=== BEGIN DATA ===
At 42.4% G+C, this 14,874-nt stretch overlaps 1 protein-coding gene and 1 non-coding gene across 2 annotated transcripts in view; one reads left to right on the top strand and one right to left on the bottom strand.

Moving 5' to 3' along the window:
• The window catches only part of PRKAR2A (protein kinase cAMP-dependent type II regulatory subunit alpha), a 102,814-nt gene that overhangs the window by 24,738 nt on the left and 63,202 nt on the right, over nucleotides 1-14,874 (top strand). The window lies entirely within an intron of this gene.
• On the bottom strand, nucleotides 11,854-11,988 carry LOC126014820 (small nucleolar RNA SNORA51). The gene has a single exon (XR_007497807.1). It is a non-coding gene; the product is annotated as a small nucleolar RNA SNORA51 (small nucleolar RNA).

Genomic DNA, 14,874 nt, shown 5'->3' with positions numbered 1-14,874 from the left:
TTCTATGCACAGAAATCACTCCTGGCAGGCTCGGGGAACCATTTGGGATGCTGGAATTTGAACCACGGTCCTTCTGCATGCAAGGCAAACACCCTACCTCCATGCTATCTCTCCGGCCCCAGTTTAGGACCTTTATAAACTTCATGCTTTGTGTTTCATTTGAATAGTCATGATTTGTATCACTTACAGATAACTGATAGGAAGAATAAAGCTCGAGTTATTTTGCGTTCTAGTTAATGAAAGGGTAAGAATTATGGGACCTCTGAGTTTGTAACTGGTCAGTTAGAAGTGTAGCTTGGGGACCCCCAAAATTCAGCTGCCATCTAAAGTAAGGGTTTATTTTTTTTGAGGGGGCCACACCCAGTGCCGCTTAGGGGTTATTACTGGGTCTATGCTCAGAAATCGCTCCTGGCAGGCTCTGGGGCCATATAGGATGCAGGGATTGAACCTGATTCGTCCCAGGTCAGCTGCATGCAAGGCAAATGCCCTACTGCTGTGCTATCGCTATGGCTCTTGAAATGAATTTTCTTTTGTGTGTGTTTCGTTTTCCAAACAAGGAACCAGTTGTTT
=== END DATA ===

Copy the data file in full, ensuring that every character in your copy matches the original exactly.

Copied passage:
At 42.4% G+C, this 14,874-nt stretch overlaps 1 protein-coding gene and 1 non-coding gene across 2 annotated transcripts in view; one reads left to right on the top strand and one right to left on the bottom strand.

Moving 5' to 3' along the window:
• The window catches only part of PRKAR2A (protein kinase cAMP-dependent type II regulatory subunit alpha), a 102,814-nt gene that overhangs the window by 24,738 nt on the left and 63,202 nt on the right, over nucleotides 1-14,874 (top strand). The window lies entirely within an intron of this gene.
• On the bottom strand, nucleotides 11,854-11,988 carry LOC126014820 (small nucleolar RNA SNORA51). The gene has a single exon (XR_007497807.1). It is a non-coding gene; the product is annotated as a small nucleolar RNA SNORA51 (small nucleolar RNA).

Genomic DNA, 14,874 nt, shown 5'->3' with positions numbered 1-14,874 from the left:
TTCTATGCACAGAAATCACTCCTGGCAGGCTCGGGGAACCATTTGGGATGCTGGAATTTGAACCACGGTCCTTCTGCATGCAAGGCAAACACCCTACCTCCATGCTATCTCTCCGGCCCCAGTTTAGGACCTTTATAAACTTCATGCTTTGTGTTTCATTTGAATAGTCATGATTTGTATCACTTACAGATAACTGATAGGAAGAATAAAGCTCGAGTTATTTTGCGTTCTAGTTAATGAAAGGGTAAGAATTATGGGACCTCTGAGTTTGTAACTGGTCAGTTAGAAGTGTAGCTTGGGGACCCCCAAAATTCAGCTGCCATCTAAAGTAAGGGTTTATTTTTTTTGAGGGGGCCACACCCAGTGCCGCTTAGGGGTTATTACTGGGTCTATGCTCAGAAATCGCTCCTGGCAGGCTCTGGGGCCATATAGGATGCAGGGATTGAACCTGATTCGTCCCAGGTCAGCTGCATGCAAGGCAAATGCCCTACTGCTGTGCTATCGCTATGGCTCTTGAAATGAATTTTCTTTTGTGTGTGTTTCGTTTTCCAAACAAGGAACCAGTTGTTT